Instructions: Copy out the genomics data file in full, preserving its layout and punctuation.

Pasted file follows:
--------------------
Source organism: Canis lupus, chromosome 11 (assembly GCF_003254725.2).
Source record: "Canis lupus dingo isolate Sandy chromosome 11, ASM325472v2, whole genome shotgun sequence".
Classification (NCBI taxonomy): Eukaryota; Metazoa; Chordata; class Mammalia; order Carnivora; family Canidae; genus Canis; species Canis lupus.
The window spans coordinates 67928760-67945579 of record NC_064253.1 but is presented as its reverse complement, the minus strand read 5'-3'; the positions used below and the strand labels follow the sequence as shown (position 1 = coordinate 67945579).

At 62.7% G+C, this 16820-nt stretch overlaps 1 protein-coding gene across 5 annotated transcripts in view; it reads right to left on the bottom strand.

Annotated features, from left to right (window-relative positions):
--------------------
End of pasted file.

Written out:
Source organism: Canis lupus, chromosome 11 (assembly GCF_003254725.2).
Source record: "Canis lupus dingo isolate Sandy chromosome 11, ASM325472v2, whole genome shotgun sequence".
Classification (NCBI taxonomy): Eukaryota; Metazoa; Chordata; class Mammalia; order Carnivora; family Canidae; genus Canis; species Canis lupus.
The window spans coordinates 67928760-67945579 of record NC_064253.1 but is presented as its reverse complement, the minus strand read 5'-3'; the positions used below and the strand labels follow the sequence as shown (position 1 = coordinate 67945579).

At 62.7% G+C, this 16820-nt stretch overlaps 1 protein-coding gene across 5 annotated transcripts in view; it reads right to left on the bottom strand.

Annotated features, from left to right (window-relative positions):